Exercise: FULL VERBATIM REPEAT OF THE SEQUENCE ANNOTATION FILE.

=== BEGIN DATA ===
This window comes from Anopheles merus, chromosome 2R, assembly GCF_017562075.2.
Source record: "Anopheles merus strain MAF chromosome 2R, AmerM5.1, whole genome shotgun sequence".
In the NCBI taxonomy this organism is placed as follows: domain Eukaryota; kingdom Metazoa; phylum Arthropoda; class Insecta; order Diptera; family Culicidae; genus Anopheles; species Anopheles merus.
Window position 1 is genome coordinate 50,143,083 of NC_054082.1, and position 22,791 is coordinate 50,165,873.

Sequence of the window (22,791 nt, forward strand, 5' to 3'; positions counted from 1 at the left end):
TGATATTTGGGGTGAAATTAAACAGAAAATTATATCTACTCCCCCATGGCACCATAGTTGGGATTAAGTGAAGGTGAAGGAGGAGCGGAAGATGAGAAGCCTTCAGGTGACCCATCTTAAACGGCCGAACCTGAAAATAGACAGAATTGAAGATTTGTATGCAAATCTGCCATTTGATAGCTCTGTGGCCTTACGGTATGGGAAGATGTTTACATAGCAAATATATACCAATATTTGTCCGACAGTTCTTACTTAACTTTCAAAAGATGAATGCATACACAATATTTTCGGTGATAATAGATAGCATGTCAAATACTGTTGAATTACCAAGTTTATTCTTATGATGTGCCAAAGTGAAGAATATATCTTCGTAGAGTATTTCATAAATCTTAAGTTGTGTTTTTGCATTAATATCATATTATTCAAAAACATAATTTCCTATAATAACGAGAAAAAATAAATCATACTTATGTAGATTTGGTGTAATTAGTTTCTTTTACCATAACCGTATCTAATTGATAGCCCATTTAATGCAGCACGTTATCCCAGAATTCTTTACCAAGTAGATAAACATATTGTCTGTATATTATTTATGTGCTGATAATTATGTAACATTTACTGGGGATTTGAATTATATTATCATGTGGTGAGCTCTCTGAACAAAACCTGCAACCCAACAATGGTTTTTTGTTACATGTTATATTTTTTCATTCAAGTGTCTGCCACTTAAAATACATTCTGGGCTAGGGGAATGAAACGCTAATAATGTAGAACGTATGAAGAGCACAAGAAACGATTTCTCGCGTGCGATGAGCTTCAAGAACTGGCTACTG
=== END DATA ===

This window comes from Anopheles merus, chromosome 2R, assembly GCF_017562075.2.
Source record: "Anopheles merus strain MAF chromosome 2R, AmerM5.1, whole genome shotgun sequence".
In the NCBI taxonomy this organism is placed as follows: domain Eukaryota; kingdom Metazoa; phylum Arthropoda; class Insecta; order Diptera; family Culicidae; genus Anopheles; species Anopheles merus.
Window position 1 is genome coordinate 50,143,083 of NC_054082.1, and position 22,791 is coordinate 50,165,873.

Sequence of the window (22,791 nt, forward strand, 5' to 3'; positions counted from 1 at the left end):
TGATATTTGGGGTGAAATTAAACAGAAAATTATATCTACTCCCCCATGGCACCATAGTTGGGATTAAGTGAAGGTGAAGGAGGAGCGGAAGATGAGAAGCCTTCAGGTGACCCATCTTAAACGGCCGAACCTGAAAATAGACAGAATTGAAGATTTGTATGCAAATCTGCCATTTGATAGCTCTGTGGCCTTACGGTATGGGAAGATGTTTACATAGCAAATATATACCAATATTTGTCCGACAGTTCTTACTTAACTTTCAAAAGATGAATGCATACACAATATTTTCGGTGATAATAGATAGCATGTCAAATACTGTTGAATTACCAAGTTTATTCTTATGATGTGCCAAAGTGAAGAATATATCTTCGTAGAGTATTTCATAAATCTTAAGTTGTGTTTTTGCATTAATATCATATTATTCAAAAACATAATTTCCTATAATAACGAGAAAAAATAAATCATACTTATGTAGATTTGGTGTAATTAGTTTCTTTTACCATAACCGTATCTAATTGATAGCCCATTTAATGCAGCACGTTATCCCAGAATTCTTTACCAAGTAGATAAACATATTGTCTGTATATTATTTATGTGCTGATAATTATGTAACATTTACTGGGGATTTGAATTATATTATCATGTGGTGAGCTCTCTGAACAAAACCTGCAACCCAACAATGGTTTTTTGTTACATGTTATATTTTTTCATTCAAGTGTCTGCCACTTAAAATACATTCTGGGCTAGGGGAATGAAACGCTAATAATGTAGAACGTATGAAGAGCACAAGAAACGATTTCTCGCGTGCGATGAGCTTCAAGAACTGGCTACTG